Should I stop buying cheap clothes??

This seriously goes against everything I’ve written about looking fashionable while cheaping out. I believe my definition of “cheap” is quite skewed. I consider a top cheap if it’s under $15. I consider a pair of jeans cheap if it’s under $30. I don’t own a single pair of shoes I paid over $40 for. Meanwhile, for you, it might be entirely reasonable to spend more. Maybe I never grew out of my frugal-immigrant-living-in-a-rat-infested-basement mentality. (Yes, my family did have a rat problem back in the second basement we lived in). Just yesterday, I had a wake up call that it’s time to change my habits.

I could potentially be starting a new job at Nordstrom. In fact, my interview was just today and the hiring manager followed up with me just now. I tore apart my wardrobe looking for an appropriate interview outfit last night. I decided on the only pair of dress pants I own, the nicest blouse I own, and stacked necklaces that I bought at a sidewalk sale.


Then, I looked over at the rest of my wardrobe- mainly distressed jeans, thin summer dresses, black graphic tees, and my dad’s old hoodie. I own one cheap blazer, and two studded blazers that I want to kick myself for now. The two slightly more expensive dresses I own from Nastygal might as well be shirts. The only other expensive dress I own was my convocation dress. It’s a white bandage dress from Guess that cost around $90, which isn’t bank breaking since I can wear it again.


All in all, if I were to start working at a high end department store, I’m utterly screwed for things to wear.


Maybe I need a change my shopping mindset. Instead of buying cheaper clothes, maybe I need to spend the same amount of money on fewer good quality items. I remember a quote from Oscar De La Renta about how his mom is his biggest fashion idol. He said “she did not own many things, but she wore what she owned very well.” She doesn’t strike me as the type of person to go for bargain brands.


When our bodies get too full of toxins, we detox. Perhaps it’s about time I detox my wardrobe of all the clothes that I’d only get away with wearing at home to hang out with my cat- if I had a cat. Maybe it’s time to bid goodbye to the clearance section of Forever 21 after all? I wrote a post a while back on making the simplest outfits look put together. However, when an outfit looks like it’s bad quality, there really is no saving it.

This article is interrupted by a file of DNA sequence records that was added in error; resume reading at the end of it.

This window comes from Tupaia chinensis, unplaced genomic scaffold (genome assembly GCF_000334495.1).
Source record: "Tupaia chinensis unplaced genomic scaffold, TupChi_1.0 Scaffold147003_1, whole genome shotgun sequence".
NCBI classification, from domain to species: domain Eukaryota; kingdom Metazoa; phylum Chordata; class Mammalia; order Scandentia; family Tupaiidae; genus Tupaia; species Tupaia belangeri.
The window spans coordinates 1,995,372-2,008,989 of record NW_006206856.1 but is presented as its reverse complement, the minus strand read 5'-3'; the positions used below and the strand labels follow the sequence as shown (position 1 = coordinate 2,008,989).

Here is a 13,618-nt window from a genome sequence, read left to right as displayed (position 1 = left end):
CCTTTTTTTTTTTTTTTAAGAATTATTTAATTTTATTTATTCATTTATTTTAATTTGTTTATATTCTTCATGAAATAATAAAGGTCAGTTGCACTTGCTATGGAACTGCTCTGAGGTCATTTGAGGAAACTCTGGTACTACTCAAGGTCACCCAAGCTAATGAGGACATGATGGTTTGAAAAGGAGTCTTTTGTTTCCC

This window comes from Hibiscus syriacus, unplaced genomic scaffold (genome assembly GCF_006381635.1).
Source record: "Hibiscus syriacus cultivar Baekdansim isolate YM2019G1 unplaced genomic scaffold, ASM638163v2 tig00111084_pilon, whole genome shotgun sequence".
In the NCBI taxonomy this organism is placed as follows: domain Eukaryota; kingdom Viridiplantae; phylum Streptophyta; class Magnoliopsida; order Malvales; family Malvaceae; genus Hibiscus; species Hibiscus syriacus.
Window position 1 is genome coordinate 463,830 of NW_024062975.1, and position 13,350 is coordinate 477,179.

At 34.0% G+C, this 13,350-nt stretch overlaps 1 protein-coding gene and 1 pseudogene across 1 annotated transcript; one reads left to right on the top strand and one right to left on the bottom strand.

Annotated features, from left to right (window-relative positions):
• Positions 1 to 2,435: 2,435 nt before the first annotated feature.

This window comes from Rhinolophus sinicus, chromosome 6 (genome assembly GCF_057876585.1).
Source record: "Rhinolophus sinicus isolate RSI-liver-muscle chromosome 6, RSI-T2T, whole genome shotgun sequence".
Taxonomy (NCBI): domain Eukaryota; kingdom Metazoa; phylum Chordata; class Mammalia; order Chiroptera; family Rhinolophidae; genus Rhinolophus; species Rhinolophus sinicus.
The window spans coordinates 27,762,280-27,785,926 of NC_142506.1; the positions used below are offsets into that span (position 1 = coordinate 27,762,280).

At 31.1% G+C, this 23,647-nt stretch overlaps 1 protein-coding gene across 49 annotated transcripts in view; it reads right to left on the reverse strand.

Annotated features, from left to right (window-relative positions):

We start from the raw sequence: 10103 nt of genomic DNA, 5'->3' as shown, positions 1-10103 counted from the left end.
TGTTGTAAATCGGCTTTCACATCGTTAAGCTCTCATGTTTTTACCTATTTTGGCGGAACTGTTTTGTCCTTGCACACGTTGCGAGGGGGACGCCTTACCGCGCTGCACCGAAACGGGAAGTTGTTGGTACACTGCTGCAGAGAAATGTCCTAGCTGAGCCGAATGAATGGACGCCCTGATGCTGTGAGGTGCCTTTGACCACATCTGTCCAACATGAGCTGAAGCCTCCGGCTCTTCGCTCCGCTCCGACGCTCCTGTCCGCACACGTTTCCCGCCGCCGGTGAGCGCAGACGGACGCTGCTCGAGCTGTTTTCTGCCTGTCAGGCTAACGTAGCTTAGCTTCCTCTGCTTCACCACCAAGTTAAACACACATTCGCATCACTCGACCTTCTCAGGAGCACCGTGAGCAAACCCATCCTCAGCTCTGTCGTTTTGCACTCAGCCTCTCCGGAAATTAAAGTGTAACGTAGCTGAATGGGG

I guess what I’m saying here is that I need to stop buying cheaper clothes that wind up looking cheap after a few washes. Logically I know better quality clothes are worth it in the long run, but I keep falling back to old habits. It’s really not easy calling myself out on this habit, but it had to be done after all.



Let’s chat in the comments below

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Photos by Kane Lung

Author: Jin Cao

I am a multi-faceted designer, fashion blogger, makeup enthusiast, lover of cats, and connoisseur of ramen! Writer of Main fashion writer of Find my work at

4 thoughts

  1. Great post! In my opinion, something is cheap based on how well it’s made not how much it costs. I think it’s important to spend your money on pieces that you can wear over and over again. Plus, one that can withstand being washed all of the time. The seams, sturdy fabrics, nice details like fancy buttons are some of the things I would look for before buying anything.


    1. You make a really good point. It’s entirely possible for something expensive to not actually be good quality. Where do you like to shop? A lot of my clothes are from Urban Planet, or H&M…would really like to branch out xD


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